What Are Predicate Offenses In Money Laundering

Predicate Offenses or predicate crime, refers to a crime which is a component of a larger crime. In a financial context, the predicate offense would be any crime that generates monetary proceeds. The larger crime would be money laundering or financing of terrorism. A predicate offence is a crime that is a component of a more serious crime. For example, producing unlawful funds is the primary offence and money laundering is the predicate offence. The term “predicate offence” is usually used to describe money laundering or terrorist financing activities.

 Examples of Predicate Offences are given below.

With respect to money laundering, in particular, a predicate offense that generates funds or assets is required as an entry condition. Predicate offences vary in each country and are usually codified in a country’s criminal code. Since 2004, the FATF has updated the 40 Recommendations to expand the list of predicate offences. Financial intelligence units in the European Union and the United States have created legislation to mirror or expand these offences. In the United States, these offences were initially created by the Bank Secrecy Act of 1970 and have subsequently been expanded by the USA PATRIOT Act of 2001. With the passage of the 6th EU Money Laundering Directive, the European Union has now adopted as standard set of Predicate Offences to mitigate loopholes in member state AML legislation. In the European Union, for example, the so-called sixth European Union Anti-Money Laundering Directive defines and standardizes 22 such offenses for money laundering in all its member states.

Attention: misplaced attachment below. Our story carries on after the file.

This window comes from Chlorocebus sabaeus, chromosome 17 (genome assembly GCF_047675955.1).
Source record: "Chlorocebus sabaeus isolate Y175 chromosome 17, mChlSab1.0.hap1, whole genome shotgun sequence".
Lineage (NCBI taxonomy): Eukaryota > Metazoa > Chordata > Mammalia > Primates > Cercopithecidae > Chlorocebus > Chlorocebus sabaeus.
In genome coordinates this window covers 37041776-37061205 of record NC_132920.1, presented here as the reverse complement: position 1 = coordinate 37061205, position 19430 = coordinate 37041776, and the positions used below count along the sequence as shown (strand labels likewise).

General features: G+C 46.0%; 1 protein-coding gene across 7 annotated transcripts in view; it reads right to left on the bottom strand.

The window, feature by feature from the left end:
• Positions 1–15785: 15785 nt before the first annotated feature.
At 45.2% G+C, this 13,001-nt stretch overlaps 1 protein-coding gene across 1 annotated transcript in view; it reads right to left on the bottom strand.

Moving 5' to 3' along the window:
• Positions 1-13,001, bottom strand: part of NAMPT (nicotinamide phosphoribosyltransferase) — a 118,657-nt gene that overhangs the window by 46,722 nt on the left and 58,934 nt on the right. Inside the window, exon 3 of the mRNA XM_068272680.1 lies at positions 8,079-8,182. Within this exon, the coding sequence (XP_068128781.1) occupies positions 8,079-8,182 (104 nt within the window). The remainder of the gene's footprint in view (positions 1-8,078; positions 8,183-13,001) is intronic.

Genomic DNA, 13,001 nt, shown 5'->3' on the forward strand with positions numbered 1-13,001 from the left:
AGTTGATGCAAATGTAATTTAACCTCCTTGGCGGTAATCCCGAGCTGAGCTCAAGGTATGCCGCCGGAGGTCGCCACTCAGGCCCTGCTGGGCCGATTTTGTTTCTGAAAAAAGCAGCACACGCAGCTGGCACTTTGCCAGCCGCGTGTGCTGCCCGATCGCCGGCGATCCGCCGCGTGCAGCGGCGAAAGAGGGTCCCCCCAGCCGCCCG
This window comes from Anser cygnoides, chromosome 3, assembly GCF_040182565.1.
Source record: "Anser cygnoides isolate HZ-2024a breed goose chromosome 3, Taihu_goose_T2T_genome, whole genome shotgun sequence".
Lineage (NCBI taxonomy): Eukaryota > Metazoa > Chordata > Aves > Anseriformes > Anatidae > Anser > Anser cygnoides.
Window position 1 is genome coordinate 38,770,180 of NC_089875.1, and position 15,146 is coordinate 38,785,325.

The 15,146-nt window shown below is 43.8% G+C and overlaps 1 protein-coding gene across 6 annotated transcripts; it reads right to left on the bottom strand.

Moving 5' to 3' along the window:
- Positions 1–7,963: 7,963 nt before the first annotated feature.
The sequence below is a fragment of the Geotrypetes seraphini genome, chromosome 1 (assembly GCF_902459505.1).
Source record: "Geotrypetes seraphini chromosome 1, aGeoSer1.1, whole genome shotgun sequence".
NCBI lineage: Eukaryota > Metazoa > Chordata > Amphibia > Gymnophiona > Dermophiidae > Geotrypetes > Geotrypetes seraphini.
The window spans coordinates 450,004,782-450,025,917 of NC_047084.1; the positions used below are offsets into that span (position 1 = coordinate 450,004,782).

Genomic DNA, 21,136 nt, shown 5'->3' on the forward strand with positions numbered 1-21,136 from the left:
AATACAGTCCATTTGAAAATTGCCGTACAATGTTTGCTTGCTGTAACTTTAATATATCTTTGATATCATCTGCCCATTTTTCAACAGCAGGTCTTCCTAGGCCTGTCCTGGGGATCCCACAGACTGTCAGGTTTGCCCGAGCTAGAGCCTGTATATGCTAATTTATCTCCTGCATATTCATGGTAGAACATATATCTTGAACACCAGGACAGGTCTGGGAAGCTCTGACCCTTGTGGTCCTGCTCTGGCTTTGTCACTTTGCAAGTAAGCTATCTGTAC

Predicate Offenses

Exemplary predicate offenses include crimes such as narcotrafficking, tax evasion, murder and grievous bodily harm, corruption, fraud, smuggling, human trafficking, illegal wildlife trafficking, and forgery. 

Literal Meaning: “Predicate” as an adjective originally means “something said of a subject”, originally from Latin praedicare ‘to proclaim or make known’. In logic, it came to mean to assert something. In U.S. legal usage, it is a “basis or foundation on which something rests”

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